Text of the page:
Paper No. 10
Presentation Time: 11:15 AM


KAMBESIS, Patricia N., Geoscience, Mississippi State University, PO 5448, 109 Hilbun Hall, Starkville, MS 39762 and MYLROIE, John E., Department of Geosciences, Mississippi State University, Mississippi State, MS 39762-5448,

One of the objectives of morphometric studies of caves is to differentiate their genetic categories and to use that information to study the evolution of karst systems. Cave type and morphology are determined by hydrogeologic and geologic factors, so by inverse analogy, cave type and morphology could be used to determine the hydrologic and geologic conditions under which caves developed. Euclidian metrics have traditionally been used to quantify and compare cave morphologies even though caves have irregular and complex shapes. Caves have been shown to possess characteristics that identify them as fractals within certain ranges of scales, so the use of Euclidean-based metrics alone to define and characterize them may actually be a limitation in morphometric analyses. Other factors that limit full morphometric analyses of caves include focus on two-dimensional cave data as these are typically what are available, and exploration bias as cave exploration and documentation are limited to spaces that are humanly passable, epitomizing the subjective nature of anthropomorphic-based measurements. This research uses three-dimensional cave data to explore the fractal nature of cave morphology via pattern recognition techniques that can be used to calculate fractal indices. Fractal dimension that quantifies the complexity of a pattern, and lacunarity that determines pattern texture are used as complimentary indices as some seemingly dissimilar patterns can have the same fractal dimension. Fractal indices are calculated using standard box counting and sliding box counting methods and the results are statistically analyzed to differentiate cave types.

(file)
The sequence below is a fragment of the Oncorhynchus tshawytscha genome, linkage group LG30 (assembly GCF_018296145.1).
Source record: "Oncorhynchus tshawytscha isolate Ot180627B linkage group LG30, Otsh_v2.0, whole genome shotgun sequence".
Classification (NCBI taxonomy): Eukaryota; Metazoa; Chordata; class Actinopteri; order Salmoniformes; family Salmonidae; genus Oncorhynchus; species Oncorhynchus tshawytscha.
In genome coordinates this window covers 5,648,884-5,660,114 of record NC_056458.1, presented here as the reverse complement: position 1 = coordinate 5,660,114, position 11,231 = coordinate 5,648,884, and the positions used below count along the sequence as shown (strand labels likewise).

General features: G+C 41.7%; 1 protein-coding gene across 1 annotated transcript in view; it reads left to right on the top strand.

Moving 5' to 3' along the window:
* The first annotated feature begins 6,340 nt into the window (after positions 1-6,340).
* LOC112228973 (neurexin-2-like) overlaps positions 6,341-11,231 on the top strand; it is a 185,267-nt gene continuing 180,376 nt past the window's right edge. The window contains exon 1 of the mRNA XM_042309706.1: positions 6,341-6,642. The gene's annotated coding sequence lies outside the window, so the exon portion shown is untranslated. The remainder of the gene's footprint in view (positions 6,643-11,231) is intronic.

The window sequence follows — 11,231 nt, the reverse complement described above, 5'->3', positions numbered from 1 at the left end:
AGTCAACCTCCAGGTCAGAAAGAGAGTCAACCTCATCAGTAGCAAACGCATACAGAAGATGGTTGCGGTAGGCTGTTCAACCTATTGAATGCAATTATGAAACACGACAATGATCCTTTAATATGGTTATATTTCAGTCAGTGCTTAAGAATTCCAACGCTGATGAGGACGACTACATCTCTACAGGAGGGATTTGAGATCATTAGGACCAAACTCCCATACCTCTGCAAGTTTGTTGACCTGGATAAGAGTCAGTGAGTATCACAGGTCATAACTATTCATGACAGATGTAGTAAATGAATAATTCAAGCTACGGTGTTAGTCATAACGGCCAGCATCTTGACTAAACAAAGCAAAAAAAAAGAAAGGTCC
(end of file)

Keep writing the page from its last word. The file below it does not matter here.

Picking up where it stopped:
The use of fractal geometry in cave morphometric analysis may provide a viable means of describing cave dimensions and morphology, and by virtue of is predictive potential, may serve as a means of overcoming exploration bias. Should these quantitative morphological distinctions in cave patterns prove to be robust, the implications are that cave morphometry as defined by fractal indices could be used as an identifier for types of geological and hydrological controls on the development of caves and cavernous permeability. However, any interpretation based on fractal indices must be made within the constraints of the natural system that holds the fractal object.